Minneapolis Park Board votes to table Powderhorn Park encampment restrictions resolution

Tents stand in Powderhorn Park after residents were kicked out of a hotel acting as a shelter in Minneapolis. (FOX 9)

As a homeless encampment at Powderhorn Park in Minneapolis continues to grow, there’s a debate about whether they should be allowed to stay.

The Minneapolis Parks and Recreation Board considered moving most of them out, but that did not happen ahead of Wednesday night’s meeting.

Instead, protesters rallied over a controversial resolution that would limit the number of parks with encampments to ten and reduce the number of tents in the park to ten.  

“There’s nowhere for these people to go,” said Alexis Kramer, an advocate and experiencing homelessness. “There’s not enough hotels. There’s not enough housing.”

The tent encampment at Powderhorn has been growing since June 10 and hundreds of tents are not up at 35 parks across the city. Some Minneapolis residents think the situation is now out of hand.

“This all could’ve been avoided by having maybe reopen the navigation center, having better facilities at the old Sheraton rather than just people camp in parks,” said Joe Tamburino, who recently wrote an op-ed about encampments throughout the city.

Wednesday’s Park Board resolution on those tents was challenged by some commissioners speaking out before the agenda was approved.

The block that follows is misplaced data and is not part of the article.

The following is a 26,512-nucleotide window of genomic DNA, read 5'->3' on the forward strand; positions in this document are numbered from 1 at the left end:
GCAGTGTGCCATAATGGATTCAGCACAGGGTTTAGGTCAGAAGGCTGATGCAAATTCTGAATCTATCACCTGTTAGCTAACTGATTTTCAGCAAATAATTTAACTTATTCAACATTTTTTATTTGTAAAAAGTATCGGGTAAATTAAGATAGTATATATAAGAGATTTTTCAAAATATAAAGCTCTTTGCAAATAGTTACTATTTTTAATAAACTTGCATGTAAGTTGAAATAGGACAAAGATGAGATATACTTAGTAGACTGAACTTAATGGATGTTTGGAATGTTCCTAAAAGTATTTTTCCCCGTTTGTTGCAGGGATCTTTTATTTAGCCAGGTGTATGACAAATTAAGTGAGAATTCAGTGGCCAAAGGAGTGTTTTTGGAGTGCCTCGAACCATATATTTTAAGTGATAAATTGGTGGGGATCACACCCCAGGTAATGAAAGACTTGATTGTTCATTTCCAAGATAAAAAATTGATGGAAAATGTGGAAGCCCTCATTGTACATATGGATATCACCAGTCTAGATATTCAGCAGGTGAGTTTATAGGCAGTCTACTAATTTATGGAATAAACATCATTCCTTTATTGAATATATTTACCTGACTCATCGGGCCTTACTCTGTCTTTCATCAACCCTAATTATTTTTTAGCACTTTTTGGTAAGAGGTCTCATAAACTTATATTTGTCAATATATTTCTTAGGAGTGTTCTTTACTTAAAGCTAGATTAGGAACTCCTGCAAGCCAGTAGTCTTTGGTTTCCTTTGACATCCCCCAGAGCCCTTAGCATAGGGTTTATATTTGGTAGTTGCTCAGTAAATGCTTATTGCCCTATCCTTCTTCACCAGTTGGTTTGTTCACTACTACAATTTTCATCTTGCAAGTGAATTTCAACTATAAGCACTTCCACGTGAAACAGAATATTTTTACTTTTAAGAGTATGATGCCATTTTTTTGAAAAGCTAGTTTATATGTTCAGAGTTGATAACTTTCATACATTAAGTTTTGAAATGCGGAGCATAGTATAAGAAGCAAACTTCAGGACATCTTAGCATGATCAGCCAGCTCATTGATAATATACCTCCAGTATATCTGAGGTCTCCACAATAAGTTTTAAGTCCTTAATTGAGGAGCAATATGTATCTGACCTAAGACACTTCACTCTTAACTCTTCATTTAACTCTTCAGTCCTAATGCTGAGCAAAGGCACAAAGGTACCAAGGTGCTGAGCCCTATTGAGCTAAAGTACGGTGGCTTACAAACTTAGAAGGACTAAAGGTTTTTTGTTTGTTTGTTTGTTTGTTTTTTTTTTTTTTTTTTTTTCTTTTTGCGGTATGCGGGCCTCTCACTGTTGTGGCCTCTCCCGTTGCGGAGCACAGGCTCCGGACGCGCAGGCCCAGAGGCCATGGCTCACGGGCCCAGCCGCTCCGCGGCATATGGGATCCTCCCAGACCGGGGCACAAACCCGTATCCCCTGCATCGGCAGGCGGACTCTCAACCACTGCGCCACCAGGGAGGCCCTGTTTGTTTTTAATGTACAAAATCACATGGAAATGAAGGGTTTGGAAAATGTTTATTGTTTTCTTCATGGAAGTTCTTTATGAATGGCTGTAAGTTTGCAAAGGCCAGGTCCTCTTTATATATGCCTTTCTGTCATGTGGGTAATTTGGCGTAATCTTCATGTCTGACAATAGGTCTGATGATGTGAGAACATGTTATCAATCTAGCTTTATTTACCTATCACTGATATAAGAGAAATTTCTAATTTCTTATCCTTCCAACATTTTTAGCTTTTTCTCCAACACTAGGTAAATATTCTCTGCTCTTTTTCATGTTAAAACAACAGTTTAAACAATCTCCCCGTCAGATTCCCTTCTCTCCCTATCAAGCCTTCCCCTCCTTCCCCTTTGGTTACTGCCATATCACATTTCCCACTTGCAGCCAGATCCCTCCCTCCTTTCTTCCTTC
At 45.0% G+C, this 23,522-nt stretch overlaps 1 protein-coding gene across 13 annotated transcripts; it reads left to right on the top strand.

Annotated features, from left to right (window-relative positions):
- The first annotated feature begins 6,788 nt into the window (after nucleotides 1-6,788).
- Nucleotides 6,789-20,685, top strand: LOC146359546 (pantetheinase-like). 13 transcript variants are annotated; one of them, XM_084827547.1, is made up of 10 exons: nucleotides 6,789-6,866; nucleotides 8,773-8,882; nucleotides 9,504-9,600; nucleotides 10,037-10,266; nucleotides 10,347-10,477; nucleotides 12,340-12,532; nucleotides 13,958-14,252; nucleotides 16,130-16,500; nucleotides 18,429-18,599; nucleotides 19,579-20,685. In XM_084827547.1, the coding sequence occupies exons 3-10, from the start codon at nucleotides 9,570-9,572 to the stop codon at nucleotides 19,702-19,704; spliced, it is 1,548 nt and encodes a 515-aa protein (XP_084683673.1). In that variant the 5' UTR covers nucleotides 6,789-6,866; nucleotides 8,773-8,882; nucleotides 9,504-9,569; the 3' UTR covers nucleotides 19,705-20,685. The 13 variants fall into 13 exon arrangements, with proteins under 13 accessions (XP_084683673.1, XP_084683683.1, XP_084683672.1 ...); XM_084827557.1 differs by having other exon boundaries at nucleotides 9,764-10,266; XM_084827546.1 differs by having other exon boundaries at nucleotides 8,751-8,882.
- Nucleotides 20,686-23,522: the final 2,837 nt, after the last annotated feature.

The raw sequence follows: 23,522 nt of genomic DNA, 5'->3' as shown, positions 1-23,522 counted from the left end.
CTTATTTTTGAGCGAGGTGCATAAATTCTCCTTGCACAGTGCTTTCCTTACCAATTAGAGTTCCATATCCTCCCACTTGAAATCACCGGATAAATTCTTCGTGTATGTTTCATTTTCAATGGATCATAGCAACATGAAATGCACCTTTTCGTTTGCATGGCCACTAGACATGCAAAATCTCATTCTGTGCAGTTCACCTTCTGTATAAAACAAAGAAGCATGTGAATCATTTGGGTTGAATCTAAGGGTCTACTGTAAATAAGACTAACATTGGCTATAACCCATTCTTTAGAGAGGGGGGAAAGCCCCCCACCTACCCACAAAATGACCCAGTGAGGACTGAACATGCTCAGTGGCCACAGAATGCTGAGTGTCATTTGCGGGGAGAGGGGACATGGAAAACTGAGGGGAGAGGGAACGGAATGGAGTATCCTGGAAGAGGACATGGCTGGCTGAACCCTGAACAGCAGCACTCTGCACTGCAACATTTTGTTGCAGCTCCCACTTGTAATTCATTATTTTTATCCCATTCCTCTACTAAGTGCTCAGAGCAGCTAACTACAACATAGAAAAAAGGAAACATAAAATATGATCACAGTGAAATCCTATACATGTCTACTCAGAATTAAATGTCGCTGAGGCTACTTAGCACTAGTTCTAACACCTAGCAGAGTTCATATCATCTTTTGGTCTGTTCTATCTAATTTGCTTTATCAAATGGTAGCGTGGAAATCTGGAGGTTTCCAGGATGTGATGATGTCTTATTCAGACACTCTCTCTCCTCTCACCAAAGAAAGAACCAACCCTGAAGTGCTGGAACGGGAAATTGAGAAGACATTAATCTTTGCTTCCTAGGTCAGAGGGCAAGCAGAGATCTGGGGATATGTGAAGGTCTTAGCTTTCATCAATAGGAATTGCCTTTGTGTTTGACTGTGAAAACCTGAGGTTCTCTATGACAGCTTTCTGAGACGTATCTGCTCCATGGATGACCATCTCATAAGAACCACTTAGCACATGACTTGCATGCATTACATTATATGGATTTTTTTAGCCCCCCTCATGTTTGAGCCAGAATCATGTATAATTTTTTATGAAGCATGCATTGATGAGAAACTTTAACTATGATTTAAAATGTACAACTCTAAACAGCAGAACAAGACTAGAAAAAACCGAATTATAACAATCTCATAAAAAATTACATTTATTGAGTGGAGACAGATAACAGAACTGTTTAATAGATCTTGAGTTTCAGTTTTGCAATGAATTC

“I would like to remove the agenda item related to the sanctuary,” said Commissioner Londel French, a Minneapolis Parks and Recreation Board member.

French wanted to see more conversation first.

“Maybe some of the commissioners come down and talk to the residents maybe do a shift, maybe do a volunteer shift. See what it’s like down there,” said French.

Others wanted to see it kept on the agenda.

“Discussing this item is, I think, it is incredibly timely and pertinent,” said President Jono Cowgill.

The resolution, though, was removed from the agenda in a 5-4 vote. A public comment followed, including from encampment residents who still don’t know what’s next.

“Is the park appropriate? I don’t know. We haven’t given it enough time yet. Tell us we’re going to be there and I promise you we’ll have organization,” said Rico, a man staying in the park.